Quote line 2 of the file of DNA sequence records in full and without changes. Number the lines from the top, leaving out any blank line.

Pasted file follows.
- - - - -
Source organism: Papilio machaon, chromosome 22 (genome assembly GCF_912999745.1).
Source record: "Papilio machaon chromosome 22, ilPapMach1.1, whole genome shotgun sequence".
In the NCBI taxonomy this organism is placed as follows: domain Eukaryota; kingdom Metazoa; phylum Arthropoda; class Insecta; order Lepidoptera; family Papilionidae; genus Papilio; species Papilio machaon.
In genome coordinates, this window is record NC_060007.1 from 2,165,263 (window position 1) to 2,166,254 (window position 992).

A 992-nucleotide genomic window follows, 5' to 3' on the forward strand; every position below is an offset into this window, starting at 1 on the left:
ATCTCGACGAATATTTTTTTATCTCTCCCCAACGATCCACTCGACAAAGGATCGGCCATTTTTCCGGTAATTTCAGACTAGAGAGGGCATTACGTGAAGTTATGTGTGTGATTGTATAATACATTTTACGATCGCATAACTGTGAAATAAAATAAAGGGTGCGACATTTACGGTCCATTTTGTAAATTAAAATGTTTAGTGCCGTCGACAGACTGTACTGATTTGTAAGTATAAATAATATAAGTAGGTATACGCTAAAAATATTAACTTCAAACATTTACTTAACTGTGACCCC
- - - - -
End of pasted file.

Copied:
Source record: "Papilio machaon chromosome 22, ilPapMach1.1, whole genome shotgun sequence".